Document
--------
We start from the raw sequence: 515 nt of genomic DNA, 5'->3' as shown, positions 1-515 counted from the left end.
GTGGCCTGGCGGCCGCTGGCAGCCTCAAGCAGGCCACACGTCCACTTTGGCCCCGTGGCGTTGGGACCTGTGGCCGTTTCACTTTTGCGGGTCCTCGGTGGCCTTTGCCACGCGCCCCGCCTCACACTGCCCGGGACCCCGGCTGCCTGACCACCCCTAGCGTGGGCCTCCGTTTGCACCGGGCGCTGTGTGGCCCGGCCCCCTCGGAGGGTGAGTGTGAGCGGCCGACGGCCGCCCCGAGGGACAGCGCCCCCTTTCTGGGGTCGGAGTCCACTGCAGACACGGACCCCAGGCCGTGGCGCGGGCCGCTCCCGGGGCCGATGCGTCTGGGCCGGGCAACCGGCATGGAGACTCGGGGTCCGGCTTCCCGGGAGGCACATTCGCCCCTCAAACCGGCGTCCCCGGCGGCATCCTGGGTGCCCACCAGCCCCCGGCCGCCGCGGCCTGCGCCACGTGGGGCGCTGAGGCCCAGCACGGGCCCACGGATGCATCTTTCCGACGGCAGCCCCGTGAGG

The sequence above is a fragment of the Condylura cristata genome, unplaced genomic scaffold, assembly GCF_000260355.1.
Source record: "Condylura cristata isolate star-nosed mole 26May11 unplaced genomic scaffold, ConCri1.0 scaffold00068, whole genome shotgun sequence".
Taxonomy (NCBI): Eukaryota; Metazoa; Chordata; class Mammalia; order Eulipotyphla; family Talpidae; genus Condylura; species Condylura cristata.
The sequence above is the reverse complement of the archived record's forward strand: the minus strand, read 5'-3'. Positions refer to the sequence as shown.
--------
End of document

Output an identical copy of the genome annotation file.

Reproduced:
We start from the raw sequence: 515 nt of genomic DNA, 5'->3' as shown, positions 1-515 counted from the left end.
GTGGCCTGGCGGCCGCTGGCAGCCTCAAGCAGGCCACACGTCCACTTTGGCCCCGTGGCGTTGGGACCTGTGGCCGTTTCACTTTTGCGGGTCCTCGGTGGCCTTTGCCACGCGCCCCGCCTCACACTGCCCGGGACCCCGGCTGCCTGACCACCCCTAGCGTGGGCCTCCGTTTGCACCGGGCGCTGTGTGGCCCGGCCCCCTCGGAGGGTGAGTGTGAGCGGCCGACGGCCGCCCCGAGGGACAGCGCCCCCTTTCTGGGGTCGGAGTCCACTGCAGACACGGACCCCAGGCCGTGGCGCGGGCCGCTCCCGGGGCCGATGCGTCTGGGCCGGGCAACCGGCATGGAGACTCGGGGTCCGGCTTCCCGGGAGGCACATTCGCCCCTCAAACCGGCGTCCCCGGCGGCATCCTGGGTGCCCACCAGCCCCCGGCCGCCGCGGCCTGCGCCACGTGGGGCGCTGAGGCCCAGCACGGGCCCACGGATGCATCTTTCCGACGGCAGCCCCGTGAGG

The sequence above is a fragment of the Condylura cristata genome, unplaced genomic scaffold, assembly GCF_000260355.1.
Source record: "Condylura cristata isolate star-nosed mole 26May11 unplaced genomic scaffold, ConCri1.0 scaffold00068, whole genome shotgun sequence".
Taxonomy (NCBI): Eukaryota; Metazoa; Chordata; class Mammalia; order Eulipotyphla; family Talpidae; genus Condylura; species Condylura cristata.
The sequence above is the reverse complement of the archived record's forward strand: the minus strand, read 5'-3'. Positions refer to the sequence as shown.